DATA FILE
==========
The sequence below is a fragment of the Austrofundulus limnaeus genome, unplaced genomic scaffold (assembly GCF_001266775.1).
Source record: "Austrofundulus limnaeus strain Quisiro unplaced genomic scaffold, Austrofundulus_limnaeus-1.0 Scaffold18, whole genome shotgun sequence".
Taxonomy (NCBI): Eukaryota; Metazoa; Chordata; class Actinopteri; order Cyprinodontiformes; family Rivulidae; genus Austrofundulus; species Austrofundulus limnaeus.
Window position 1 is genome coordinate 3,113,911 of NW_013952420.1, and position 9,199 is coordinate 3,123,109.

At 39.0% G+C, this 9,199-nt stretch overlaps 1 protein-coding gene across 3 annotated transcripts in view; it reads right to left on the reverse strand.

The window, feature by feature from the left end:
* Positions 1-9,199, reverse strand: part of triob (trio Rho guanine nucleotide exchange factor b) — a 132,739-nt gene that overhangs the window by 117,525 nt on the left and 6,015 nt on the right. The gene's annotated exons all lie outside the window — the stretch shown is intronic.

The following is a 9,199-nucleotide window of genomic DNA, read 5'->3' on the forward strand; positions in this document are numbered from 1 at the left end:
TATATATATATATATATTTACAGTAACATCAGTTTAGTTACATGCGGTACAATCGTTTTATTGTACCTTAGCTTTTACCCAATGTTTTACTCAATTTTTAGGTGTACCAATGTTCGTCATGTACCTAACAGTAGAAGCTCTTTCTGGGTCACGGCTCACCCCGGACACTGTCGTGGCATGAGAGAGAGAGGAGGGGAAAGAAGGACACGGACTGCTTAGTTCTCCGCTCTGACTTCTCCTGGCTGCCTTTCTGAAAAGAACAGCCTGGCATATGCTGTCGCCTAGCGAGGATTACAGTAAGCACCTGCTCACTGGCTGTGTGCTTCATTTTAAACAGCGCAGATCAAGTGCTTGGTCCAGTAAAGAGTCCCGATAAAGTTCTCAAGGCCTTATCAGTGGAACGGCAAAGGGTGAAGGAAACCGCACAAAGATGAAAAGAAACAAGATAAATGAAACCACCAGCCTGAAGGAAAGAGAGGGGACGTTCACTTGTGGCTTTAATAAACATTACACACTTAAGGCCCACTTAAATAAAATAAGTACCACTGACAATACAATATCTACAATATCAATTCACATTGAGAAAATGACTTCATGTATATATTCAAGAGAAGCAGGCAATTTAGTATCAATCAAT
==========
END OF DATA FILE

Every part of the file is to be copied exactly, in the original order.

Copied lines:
The sequence below is a fragment of the Austrofundulus limnaeus genome, unplaced genomic scaffold (assembly GCF_001266775.1).
Source record: "Austrofundulus limnaeus strain Quisiro unplaced genomic scaffold, Austrofundulus_limnaeus-1.0 Scaffold18, whole genome shotgun sequence".
Taxonomy (NCBI): Eukaryota; Metazoa; Chordata; class Actinopteri; order Cyprinodontiformes; family Rivulidae; genus Austrofundulus; species Austrofundulus limnaeus.
Window position 1 is genome coordinate 3,113,911 of NW_013952420.1, and position 9,199 is coordinate 3,123,109.

At 39.0% G+C, this 9,199-nt stretch overlaps 1 protein-coding gene across 3 annotated transcripts in view; it reads right to left on the reverse strand.

The window, feature by feature from the left end:
* Positions 1-9,199, reverse strand: part of triob (trio Rho guanine nucleotide exchange factor b) — a 132,739-nt gene that overhangs the window by 117,525 nt on the left and 6,015 nt on the right. The gene's annotated exons all lie outside the window — the stretch shown is intronic.

The following is a 9,199-nucleotide window of genomic DNA, read 5'->3' on the forward strand; positions in this document are numbered from 1 at the left end:
TATATATATATATATATTTACAGTAACATCAGTTTAGTTACATGCGGTACAATCGTTTTATTGTACCTTAGCTTTTACCCAATGTTTTACTCAATTTTTAGGTGTACCAATGTTCGTCATGTACCTAACAGTAGAAGCTCTTTCTGGGTCACGGCTCACCCCGGACACTGTCGTGGCATGAGAGAGAGAGGAGGGGAAAGAAGGACACGGACTGCTTAGTTCTCCGCTCTGACTTCTCCTGGCTGCCTTTCTGAAAAGAACAGCCTGGCATATGCTGTCGCCTAGCGAGGATTACAGTAAGCACCTGCTCACTGGCTGTGTGCTTCATTTTAAACAGCGCAGATCAAGTGCTTGGTCCAGTAAAGAGTCCCGATAAAGTTCTCAAGGCCTTATCAGTGGAACGGCAAAGGGTGAAGGAAACCGCACAAAGATGAAAAGAAACAAGATAAATGAAACCACCAGCCTGAAGGAAAGAGAGGGGACGTTCACTTGTGGCTTTAATAAACATTACACACTTAAGGCCCACTTAAATAAAATAAGTACCACTGACAATACAATATCTACAATATCAATTCACATTGAGAAAATGACTTCATGTATATATTCAAGAGAAGCAGGCAATTTAGTATCAATCAAT